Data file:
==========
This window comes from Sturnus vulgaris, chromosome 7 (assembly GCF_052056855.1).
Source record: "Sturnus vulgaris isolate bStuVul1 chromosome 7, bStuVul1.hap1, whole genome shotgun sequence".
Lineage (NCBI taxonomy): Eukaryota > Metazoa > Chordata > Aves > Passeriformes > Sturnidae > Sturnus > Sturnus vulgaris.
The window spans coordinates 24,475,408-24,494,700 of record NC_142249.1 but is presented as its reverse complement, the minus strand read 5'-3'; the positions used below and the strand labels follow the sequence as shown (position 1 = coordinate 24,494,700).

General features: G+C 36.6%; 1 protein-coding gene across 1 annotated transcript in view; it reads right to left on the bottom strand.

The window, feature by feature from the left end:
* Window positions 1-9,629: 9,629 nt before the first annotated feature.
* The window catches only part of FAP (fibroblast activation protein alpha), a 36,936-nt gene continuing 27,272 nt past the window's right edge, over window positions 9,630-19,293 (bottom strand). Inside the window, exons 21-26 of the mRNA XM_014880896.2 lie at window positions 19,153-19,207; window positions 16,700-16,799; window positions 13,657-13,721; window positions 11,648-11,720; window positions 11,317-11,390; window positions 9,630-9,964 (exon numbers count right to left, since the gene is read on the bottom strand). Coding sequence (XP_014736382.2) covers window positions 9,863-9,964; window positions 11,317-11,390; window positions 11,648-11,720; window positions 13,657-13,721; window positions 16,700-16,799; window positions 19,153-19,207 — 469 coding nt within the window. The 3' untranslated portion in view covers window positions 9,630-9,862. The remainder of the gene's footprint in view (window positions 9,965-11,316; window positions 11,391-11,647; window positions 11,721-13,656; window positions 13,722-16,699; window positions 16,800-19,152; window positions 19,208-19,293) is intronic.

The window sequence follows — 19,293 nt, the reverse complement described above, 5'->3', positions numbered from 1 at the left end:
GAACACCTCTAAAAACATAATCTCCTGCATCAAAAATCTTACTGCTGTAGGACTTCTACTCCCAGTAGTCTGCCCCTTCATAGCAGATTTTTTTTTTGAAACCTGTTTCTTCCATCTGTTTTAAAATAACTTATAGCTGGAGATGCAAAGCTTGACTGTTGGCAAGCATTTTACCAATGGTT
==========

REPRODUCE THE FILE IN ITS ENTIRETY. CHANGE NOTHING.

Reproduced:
This window comes from Sturnus vulgaris, chromosome 7 (assembly GCF_052056855.1).
Source record: "Sturnus vulgaris isolate bStuVul1 chromosome 7, bStuVul1.hap1, whole genome shotgun sequence".
Lineage (NCBI taxonomy): Eukaryota > Metazoa > Chordata > Aves > Passeriformes > Sturnidae > Sturnus > Sturnus vulgaris.
The window spans coordinates 24,475,408-24,494,700 of record NC_142249.1 but is presented as its reverse complement, the minus strand read 5'-3'; the positions used below and the strand labels follow the sequence as shown (position 1 = coordinate 24,494,700).

General features: G+C 36.6%; 1 protein-coding gene across 1 annotated transcript in view; it reads right to left on the bottom strand.

The window, feature by feature from the left end:
* Window positions 1-9,629: 9,629 nt before the first annotated feature.
* The window catches only part of FAP (fibroblast activation protein alpha), a 36,936-nt gene continuing 27,272 nt past the window's right edge, over window positions 9,630-19,293 (bottom strand). Inside the window, exons 21-26 of the mRNA XM_014880896.2 lie at window positions 19,153-19,207; window positions 16,700-16,799; window positions 13,657-13,721; window positions 11,648-11,720; window positions 11,317-11,390; window positions 9,630-9,964 (exon numbers count right to left, since the gene is read on the bottom strand). Coding sequence (XP_014736382.2) covers window positions 9,863-9,964; window positions 11,317-11,390; window positions 11,648-11,720; window positions 13,657-13,721; window positions 16,700-16,799; window positions 19,153-19,207 — 469 coding nt within the window. The 3' untranslated portion in view covers window positions 9,630-9,862. The remainder of the gene's footprint in view (window positions 9,965-11,316; window positions 11,391-11,647; window positions 11,721-13,656; window positions 13,722-16,699; window positions 16,800-19,152; window positions 19,208-19,293) is intronic.

The window sequence follows — 19,293 nt, the reverse complement described above, 5'->3', positions numbered from 1 at the left end:
GAACACCTCTAAAAACATAATCTCCTGCATCAAAAATCTTACTGCTGTAGGACTTCTACTCCCAGTAGTCTGCCCCTTCATAGCAGATTTTTTTTTTGAAACCTGTTTCTTCCATCTGTTTTAAAATAACTTATAGCTGGAGATGCAAAGCTTGACTGTTGGCAAGCATTTTACCAATGGTT